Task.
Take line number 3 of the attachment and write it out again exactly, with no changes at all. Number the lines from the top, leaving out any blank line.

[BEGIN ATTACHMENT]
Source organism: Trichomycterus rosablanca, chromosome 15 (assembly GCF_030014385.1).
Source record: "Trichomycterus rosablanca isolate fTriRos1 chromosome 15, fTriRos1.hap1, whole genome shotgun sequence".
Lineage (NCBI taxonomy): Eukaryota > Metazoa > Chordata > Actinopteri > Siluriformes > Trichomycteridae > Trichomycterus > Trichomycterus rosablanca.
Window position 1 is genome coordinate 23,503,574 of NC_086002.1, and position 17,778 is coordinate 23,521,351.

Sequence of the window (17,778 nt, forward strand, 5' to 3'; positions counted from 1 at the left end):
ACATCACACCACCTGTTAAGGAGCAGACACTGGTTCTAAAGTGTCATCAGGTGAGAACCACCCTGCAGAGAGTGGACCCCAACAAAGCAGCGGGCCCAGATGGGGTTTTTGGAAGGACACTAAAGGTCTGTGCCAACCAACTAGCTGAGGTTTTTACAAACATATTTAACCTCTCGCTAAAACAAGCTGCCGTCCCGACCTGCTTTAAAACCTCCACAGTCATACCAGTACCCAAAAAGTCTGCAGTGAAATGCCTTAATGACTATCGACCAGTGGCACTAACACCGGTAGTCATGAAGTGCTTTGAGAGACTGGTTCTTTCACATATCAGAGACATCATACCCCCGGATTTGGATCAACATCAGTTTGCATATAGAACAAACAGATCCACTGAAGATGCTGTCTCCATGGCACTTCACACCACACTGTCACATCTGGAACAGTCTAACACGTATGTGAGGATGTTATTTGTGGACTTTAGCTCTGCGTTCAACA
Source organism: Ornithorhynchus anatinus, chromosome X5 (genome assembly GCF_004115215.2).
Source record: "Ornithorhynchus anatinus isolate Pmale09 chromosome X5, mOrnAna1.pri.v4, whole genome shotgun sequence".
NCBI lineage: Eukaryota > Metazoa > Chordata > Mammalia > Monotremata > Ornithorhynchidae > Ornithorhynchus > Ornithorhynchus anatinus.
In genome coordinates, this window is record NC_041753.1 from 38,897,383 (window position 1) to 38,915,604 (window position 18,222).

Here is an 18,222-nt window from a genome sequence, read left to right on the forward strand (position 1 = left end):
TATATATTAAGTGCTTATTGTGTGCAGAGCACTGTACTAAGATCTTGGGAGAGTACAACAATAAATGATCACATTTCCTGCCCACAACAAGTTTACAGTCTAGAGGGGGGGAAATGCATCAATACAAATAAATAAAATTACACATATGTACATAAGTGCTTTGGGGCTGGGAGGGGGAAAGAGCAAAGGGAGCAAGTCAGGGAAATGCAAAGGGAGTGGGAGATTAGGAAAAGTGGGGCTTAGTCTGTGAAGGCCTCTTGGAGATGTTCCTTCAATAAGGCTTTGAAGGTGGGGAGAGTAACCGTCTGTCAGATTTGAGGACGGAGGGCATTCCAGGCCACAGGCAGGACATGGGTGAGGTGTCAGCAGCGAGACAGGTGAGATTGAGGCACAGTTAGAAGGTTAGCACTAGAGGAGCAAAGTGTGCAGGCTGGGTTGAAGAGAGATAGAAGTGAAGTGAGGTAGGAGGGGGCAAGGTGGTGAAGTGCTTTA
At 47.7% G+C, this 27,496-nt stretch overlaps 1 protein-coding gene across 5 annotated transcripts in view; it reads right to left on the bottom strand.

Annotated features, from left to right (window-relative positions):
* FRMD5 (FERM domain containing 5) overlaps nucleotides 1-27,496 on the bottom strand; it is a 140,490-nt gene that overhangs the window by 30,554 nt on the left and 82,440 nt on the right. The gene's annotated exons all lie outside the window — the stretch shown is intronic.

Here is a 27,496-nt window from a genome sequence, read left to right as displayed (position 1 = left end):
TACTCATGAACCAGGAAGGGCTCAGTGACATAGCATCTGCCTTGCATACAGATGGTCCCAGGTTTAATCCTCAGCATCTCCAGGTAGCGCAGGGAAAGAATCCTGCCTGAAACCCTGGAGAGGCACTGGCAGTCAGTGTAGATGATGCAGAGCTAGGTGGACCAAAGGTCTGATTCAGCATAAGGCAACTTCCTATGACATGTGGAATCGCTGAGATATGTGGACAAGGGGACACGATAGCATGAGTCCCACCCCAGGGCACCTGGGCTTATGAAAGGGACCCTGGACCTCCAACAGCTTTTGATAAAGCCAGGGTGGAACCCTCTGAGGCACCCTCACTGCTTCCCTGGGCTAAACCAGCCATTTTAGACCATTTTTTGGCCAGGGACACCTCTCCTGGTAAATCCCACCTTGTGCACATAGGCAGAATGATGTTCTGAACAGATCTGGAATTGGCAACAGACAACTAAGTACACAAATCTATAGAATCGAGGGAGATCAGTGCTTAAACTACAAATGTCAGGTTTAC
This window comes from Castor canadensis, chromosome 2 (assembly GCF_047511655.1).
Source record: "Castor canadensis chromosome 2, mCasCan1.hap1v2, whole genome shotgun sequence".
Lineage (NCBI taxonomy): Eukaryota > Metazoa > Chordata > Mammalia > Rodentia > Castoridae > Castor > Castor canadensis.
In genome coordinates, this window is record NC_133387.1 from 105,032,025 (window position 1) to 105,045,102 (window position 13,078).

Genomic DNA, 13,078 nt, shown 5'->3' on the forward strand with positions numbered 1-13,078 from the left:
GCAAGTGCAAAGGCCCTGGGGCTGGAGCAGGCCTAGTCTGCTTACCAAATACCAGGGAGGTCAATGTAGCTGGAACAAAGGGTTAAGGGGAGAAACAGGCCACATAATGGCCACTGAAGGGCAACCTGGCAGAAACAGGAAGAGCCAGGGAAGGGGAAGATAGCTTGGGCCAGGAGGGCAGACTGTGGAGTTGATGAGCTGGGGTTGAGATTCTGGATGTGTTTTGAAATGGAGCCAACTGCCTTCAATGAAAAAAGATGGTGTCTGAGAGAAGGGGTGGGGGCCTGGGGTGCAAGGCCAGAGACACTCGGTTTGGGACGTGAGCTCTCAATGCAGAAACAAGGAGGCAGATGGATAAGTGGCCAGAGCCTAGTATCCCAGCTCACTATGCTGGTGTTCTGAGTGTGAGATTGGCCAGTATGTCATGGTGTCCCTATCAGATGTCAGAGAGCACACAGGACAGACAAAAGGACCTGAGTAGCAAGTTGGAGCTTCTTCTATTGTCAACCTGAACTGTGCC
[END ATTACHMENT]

Lineage (NCBI taxonomy): Eukaryota > Metazoa > Chordata > Actinopteri > Siluriformes > Trichomycteridae > Trichomycterus > Trichomycterus rosablanca.